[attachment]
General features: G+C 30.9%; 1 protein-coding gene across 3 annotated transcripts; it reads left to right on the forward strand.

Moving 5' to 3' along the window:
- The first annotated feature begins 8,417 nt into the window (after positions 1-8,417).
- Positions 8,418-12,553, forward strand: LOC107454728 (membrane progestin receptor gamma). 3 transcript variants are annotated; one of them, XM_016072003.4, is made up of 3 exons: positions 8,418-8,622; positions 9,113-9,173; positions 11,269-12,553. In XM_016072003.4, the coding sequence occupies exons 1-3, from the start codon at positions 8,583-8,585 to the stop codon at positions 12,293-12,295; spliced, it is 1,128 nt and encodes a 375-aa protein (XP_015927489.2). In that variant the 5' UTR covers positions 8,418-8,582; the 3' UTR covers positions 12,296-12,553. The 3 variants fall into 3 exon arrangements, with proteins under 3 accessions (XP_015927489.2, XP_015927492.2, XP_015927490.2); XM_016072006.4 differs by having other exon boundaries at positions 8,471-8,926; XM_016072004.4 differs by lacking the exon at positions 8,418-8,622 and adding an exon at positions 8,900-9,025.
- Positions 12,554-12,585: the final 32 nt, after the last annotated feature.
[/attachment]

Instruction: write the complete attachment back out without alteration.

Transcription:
General features: G+C 30.9%; 1 protein-coding gene across 3 annotated transcripts; it reads left to right on the forward strand.

Moving 5' to 3' along the window:
- The first annotated feature begins 8,417 nt into the window (after positions 1-8,417).
- Positions 8,418-12,553, forward strand: LOC107454728 (membrane progestin receptor gamma). 3 transcript variants are annotated; one of them, XM_016072003.4, is made up of 3 exons: positions 8,418-8,622; positions 9,113-9,173; positions 11,269-12,553. In XM_016072003.4, the coding sequence occupies exons 1-3, from the start codon at positions 8,583-8,585 to the stop codon at positions 12,293-12,295; spliced, it is 1,128 nt and encodes a 375-aa protein (XP_015927489.2). In that variant the 5' UTR covers positions 8,418-8,582; the 3' UTR covers positions 12,296-12,553. The 3 variants fall into 3 exon arrangements, with proteins under 3 accessions (XP_015927489.2, XP_015927492.2, XP_015927490.2); XM_016072006.4 differs by having other exon boundaries at positions 8,471-8,926; XM_016072004.4 differs by lacking the exon at positions 8,418-8,622 and adding an exon at positions 8,900-9,025.
- Positions 12,554-12,585: the final 32 nt, after the last annotated feature.